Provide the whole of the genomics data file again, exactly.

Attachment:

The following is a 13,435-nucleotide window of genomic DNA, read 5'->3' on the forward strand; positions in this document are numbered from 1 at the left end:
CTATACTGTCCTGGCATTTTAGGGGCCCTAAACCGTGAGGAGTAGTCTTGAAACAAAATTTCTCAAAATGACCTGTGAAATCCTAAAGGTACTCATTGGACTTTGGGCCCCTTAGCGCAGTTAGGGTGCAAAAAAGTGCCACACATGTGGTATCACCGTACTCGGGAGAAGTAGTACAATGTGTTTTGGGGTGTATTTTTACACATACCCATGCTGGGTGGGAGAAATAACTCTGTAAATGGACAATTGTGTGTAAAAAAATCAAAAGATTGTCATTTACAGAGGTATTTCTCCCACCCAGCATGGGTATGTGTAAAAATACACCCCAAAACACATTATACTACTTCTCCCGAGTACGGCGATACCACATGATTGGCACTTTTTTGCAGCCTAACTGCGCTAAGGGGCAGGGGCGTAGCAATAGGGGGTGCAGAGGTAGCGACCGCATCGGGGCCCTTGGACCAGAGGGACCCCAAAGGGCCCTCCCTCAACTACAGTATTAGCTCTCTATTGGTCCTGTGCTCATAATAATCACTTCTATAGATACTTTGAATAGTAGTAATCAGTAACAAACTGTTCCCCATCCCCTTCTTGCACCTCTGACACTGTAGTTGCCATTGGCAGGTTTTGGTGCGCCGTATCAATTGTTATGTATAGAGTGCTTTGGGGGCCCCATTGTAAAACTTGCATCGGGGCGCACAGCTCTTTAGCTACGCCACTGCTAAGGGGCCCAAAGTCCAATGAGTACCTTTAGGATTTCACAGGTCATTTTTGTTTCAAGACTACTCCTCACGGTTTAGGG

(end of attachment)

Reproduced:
The following is a 13,435-nucleotide window of genomic DNA, read 5'->3' on the forward strand; positions in this document are numbered from 1 at the left end:
CTATACTGTCCTGGCATTTTAGGGGCCCTAAACCGTGAGGAGTAGTCTTGAAACAAAATTTCTCAAAATGACCTGTGAAATCCTAAAGGTACTCATTGGACTTTGGGCCCCTTAGCGCAGTTAGGGTGCAAAAAAGTGCCACACATGTGGTATCACCGTACTCGGGAGAAGTAGTACAATGTGTTTTGGGGTGTATTTTTACACATACCCATGCTGGGTGGGAGAAATAACTCTGTAAATGGACAATTGTGTGTAAAAAAATCAAAAGATTGTCATTTACAGAGGTATTTCTCCCACCCAGCATGGGTATGTGTAAAAATACACCCCAAAACACATTATACTACTTCTCCCGAGTACGGCGATACCACATGATTGGCACTTTTTTGCAGCCTAACTGCGCTAAGGGGCAGGGGCGTAGCAATAGGGGGTGCAGAGGTAGCGACCGCATCGGGGCCCTTGGACCAGAGGGACCCCAAAGGGCCCTCCCTCAACTACAGTATTAGCTCTCTATTGGTCCTGTGCTCATAATAATCACTTCTATAGATACTTTGAATAGTAGTAATCAGTAACAAACTGTTCCCCATCCCCTTCTTGCACCTCTGACACTGTAGTTGCCATTGGCAGGTTTTGGTGCGCCGTATCAATTGTTATGTATAGAGTGCTTTGGGGGCCCCATTGTAAAACTTGCATCGGGGCGCACAGCTCTTTAGCTACGCCACTGCTAAGGGGCCCAAAGTCCAATGAGTACCTTTAGGATTTCACAGGTCATTTTTGTTTCAAGACTACTCCTCACGGTTTAGGG